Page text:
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Fall recipes for Apple Butter and Elderberry juice

Updated on September 10, 2010

Mmmmm, can you smell it?

The smell of fall is in the air!  The leaves are just thinking about turning, the nights are beginning to be a little cooler.  Apples are just about ready for picking, apple cider, hay rides and corn mazes abound!  Elderberries are ripe and juicy on the side of the roads, you would have seen them in June or July with their white flowers blooming.  Now they will be hard to find, unless you know where to look.  For me this time of year is perfect for Apple Butter and Elderberry Jelly.  I would like to share with you the recipes for both so you too can have the taste of fall all year long!

Apple Butter - nothing like homemade!

Apple Butter - Warm, dark brown more that just applesauce - Applesauce with a kick!  I like making it in a crock pot, that way the smell lasts for days in my house. 

What you will need:

Fresh Applesauce about 5 quarts
1 C. Sugar
1 C. Brown sugar
2 TBSP Cinnamon
1 Tsp. Cloves
Pint jars
Lids and rings
Crock Pot
Wooden spoon and Ladle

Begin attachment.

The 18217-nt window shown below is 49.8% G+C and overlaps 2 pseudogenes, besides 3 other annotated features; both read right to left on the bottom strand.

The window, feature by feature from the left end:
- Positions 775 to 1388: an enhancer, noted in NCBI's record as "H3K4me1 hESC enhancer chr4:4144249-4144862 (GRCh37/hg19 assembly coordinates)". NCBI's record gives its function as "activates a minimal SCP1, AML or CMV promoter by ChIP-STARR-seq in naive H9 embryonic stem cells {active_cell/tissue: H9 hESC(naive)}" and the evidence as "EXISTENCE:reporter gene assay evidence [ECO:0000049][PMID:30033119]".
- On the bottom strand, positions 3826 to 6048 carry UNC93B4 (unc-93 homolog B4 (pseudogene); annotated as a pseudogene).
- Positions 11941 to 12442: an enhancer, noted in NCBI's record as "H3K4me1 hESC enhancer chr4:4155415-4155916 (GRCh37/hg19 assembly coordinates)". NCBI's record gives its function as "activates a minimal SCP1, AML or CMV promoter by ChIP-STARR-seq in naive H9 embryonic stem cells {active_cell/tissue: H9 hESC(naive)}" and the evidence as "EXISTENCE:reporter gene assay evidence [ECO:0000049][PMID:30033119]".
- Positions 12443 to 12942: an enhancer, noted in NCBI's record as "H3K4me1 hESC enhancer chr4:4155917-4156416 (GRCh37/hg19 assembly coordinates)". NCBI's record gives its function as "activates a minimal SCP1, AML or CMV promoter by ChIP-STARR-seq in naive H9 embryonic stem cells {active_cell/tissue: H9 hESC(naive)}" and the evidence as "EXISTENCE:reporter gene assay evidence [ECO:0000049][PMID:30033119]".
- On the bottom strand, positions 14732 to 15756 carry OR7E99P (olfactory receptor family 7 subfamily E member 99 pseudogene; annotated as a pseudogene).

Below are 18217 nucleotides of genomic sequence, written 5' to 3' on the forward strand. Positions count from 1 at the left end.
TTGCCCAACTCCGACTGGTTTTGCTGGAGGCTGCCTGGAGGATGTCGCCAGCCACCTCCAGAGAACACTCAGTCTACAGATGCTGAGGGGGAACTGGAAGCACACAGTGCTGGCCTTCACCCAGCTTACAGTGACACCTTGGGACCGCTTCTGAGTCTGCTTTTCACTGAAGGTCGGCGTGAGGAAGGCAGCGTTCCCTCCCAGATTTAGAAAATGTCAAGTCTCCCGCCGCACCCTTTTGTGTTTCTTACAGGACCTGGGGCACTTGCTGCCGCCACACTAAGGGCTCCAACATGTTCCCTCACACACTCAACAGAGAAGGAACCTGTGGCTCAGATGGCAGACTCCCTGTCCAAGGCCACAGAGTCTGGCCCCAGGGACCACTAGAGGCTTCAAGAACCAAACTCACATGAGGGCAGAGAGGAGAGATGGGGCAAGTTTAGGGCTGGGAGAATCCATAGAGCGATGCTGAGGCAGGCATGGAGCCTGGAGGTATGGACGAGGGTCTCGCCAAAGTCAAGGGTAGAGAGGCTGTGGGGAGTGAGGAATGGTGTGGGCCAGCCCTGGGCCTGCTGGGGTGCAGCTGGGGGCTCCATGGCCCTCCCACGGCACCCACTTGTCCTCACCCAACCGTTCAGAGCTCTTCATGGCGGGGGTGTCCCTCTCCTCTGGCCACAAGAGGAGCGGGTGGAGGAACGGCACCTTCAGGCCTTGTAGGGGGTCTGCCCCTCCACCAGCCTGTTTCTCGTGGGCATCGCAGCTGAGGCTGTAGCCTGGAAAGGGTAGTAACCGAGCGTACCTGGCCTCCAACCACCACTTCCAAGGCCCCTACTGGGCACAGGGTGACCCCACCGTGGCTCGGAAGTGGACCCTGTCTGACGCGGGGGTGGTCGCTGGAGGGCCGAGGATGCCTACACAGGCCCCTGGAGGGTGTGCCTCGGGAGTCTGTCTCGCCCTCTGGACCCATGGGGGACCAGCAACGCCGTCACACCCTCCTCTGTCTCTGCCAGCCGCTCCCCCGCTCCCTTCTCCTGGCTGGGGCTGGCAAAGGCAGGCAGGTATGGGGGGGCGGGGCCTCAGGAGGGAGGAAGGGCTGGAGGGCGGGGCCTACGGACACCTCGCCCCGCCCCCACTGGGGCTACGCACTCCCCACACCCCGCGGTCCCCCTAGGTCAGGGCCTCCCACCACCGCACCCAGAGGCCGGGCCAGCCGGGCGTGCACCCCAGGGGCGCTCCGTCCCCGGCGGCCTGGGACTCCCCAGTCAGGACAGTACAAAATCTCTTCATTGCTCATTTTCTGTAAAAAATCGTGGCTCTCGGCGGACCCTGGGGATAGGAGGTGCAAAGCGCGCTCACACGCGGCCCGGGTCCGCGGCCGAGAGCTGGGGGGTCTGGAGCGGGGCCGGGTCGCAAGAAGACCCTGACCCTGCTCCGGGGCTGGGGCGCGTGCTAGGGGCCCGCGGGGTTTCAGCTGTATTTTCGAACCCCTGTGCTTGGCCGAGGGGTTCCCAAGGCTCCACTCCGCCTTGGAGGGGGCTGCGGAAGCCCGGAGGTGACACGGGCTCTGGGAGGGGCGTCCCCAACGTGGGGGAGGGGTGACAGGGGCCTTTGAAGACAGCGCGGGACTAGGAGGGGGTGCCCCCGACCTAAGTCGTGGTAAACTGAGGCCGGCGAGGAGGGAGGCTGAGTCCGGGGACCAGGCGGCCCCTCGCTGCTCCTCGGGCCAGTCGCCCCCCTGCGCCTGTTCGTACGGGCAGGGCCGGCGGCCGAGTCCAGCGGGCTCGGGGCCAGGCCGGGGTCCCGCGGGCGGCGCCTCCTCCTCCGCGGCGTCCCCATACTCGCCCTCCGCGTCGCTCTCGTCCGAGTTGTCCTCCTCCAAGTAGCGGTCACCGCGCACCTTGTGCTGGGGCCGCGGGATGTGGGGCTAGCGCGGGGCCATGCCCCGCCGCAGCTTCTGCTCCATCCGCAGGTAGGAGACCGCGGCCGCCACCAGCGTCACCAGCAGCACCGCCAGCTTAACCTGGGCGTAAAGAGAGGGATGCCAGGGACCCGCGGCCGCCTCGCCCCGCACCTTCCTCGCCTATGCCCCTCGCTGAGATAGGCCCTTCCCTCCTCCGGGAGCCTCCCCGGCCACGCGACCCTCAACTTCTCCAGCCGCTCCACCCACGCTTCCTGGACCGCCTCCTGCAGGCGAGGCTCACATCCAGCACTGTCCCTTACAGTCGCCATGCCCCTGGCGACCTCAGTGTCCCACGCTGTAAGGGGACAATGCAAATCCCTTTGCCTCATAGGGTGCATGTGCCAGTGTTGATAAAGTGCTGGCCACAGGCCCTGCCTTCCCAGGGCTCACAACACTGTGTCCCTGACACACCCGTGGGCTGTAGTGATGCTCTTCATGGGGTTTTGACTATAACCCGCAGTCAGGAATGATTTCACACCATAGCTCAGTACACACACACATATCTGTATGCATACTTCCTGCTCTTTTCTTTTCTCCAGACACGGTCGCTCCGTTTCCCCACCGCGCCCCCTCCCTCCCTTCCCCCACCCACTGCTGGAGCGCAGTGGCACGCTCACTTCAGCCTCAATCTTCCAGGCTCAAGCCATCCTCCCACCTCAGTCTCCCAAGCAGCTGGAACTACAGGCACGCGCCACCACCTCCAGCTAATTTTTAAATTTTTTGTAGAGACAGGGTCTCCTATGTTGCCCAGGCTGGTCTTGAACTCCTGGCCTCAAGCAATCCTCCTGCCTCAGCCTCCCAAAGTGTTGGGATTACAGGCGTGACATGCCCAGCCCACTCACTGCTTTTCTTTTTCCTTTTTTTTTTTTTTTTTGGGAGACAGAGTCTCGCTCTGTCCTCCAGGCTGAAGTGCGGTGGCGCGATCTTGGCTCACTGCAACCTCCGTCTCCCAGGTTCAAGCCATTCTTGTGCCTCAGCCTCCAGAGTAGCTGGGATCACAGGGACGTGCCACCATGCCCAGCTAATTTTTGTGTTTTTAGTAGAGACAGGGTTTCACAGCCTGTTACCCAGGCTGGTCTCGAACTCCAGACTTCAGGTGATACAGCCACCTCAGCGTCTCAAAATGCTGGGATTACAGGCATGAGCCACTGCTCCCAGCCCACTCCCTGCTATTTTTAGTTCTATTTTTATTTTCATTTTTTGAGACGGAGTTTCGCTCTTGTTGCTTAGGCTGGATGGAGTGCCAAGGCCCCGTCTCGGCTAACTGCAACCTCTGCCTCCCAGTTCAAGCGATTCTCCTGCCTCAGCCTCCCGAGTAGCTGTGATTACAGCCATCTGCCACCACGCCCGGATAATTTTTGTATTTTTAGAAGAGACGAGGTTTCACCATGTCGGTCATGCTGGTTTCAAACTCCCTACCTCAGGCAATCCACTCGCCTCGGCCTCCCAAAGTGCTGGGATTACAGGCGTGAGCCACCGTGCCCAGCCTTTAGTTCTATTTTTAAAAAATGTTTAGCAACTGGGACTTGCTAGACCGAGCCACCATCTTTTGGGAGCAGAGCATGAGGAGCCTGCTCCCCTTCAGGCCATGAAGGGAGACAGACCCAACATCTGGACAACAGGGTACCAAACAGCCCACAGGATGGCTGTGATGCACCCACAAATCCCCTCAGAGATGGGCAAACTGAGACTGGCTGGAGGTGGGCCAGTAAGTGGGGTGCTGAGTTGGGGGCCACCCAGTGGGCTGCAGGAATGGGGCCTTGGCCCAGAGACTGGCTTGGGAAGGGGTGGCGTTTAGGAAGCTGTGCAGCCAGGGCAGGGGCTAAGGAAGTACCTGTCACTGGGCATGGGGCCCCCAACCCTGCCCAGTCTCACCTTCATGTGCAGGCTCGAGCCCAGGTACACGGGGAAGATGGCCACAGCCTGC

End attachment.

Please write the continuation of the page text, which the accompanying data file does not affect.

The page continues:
Using a large Crock Pot put in your applesauce and sugars, stir with spoon.  Add your spices, being generous.  I start with the mentioned amount, I may add more depending on the applesauce used.  It’s all a matter of taste.  Keeping the crock pot of low you can cook this as long as needed, just stirring it a couple times a day.  It will need to cook at least 24 hours before it is ready. 

When you feel that it is nice and dark brown, then it is time to blend.  Using a blender add slowly, blend until smooth about the consistency of baby food.  At this time I clean out the crock pot, then when I have it all blended I put it back in to get it to the boiling point once again.  When it starts to bubble, I know it is time to put it in my clean pint jars. 

Using a funnel and ladle carefully put Hot Apple Butter in jars until about ½ inch from top. 

Make sure the tops don’t have any Apple Butter on them before putting lids on and sealing.  Let set until they seal, then put away for a later time!  This makes great gifts at Christmas time or anytime!

The before and after photos

The flowers before the berry
The flowers before the berry
The full yummy berries
The full yummy berries

Elderberry Juice

Elderberry Juice (for jelly) -
This is a deep, dark-purple jelly, noticeably darker than grape yet with a much bolder taste!  If you like grape, you will certainly LOVE Elderberry jelly.  Before making the jelly you will need to make the juice.

You must first harvest your Elderberries, when doing this make sure you wear mosquito spray and have some scissors handy.  I use plastic grocery bags to drop the berry spray’s in, as I am cutting them so I don’t handle them too much.  These are fragile berries and will bruise easily.  Discard the green ones.

To remove the berries from the spray without them getting all over I sit with a large pot on my lap.  I gently remove the berries with my finger tips by rolling them back and forth.